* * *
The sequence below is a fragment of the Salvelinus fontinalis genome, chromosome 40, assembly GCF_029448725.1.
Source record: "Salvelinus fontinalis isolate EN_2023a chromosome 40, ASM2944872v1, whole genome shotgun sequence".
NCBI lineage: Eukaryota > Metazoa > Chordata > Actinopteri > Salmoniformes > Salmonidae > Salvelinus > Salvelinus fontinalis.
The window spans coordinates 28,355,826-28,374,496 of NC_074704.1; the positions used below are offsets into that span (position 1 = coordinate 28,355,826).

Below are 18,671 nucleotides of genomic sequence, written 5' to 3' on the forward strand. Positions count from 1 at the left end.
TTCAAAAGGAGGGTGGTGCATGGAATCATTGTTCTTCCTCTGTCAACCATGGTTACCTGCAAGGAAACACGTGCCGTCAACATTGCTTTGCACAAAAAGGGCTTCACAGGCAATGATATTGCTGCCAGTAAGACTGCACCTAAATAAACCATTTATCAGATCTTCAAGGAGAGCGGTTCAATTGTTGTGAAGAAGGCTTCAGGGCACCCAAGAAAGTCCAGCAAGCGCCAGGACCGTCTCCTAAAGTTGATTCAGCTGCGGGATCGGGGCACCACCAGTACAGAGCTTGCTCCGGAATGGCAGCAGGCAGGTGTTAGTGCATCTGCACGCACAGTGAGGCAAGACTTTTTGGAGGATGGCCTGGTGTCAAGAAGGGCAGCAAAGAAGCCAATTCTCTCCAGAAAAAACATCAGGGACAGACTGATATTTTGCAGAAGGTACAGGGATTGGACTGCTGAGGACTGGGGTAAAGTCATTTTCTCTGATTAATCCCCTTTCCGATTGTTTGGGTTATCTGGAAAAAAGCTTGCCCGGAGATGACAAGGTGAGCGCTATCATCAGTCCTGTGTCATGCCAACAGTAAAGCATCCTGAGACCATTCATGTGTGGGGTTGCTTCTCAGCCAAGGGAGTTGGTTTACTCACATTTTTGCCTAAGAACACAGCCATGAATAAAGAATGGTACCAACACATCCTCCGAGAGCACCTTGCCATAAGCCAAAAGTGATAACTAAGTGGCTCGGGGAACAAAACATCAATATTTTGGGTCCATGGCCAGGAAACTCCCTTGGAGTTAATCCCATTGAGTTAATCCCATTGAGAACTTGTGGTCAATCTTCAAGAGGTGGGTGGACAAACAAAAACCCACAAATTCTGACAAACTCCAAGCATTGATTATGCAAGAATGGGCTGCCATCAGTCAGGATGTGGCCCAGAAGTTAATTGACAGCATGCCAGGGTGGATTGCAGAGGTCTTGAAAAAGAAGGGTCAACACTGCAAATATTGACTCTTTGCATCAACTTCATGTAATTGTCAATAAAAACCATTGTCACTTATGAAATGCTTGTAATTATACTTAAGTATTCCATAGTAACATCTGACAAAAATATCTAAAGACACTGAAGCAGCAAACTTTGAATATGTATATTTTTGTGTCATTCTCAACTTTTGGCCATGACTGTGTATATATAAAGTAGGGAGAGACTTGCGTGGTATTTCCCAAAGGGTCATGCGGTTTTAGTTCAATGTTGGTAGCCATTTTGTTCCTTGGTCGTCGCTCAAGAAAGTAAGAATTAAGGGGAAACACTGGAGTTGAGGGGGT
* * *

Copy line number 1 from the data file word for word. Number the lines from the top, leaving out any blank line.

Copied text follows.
The sequence below is a fragment of the Salvelinus fontinalis genome, chromosome 40, assembly GCF_029448725.1.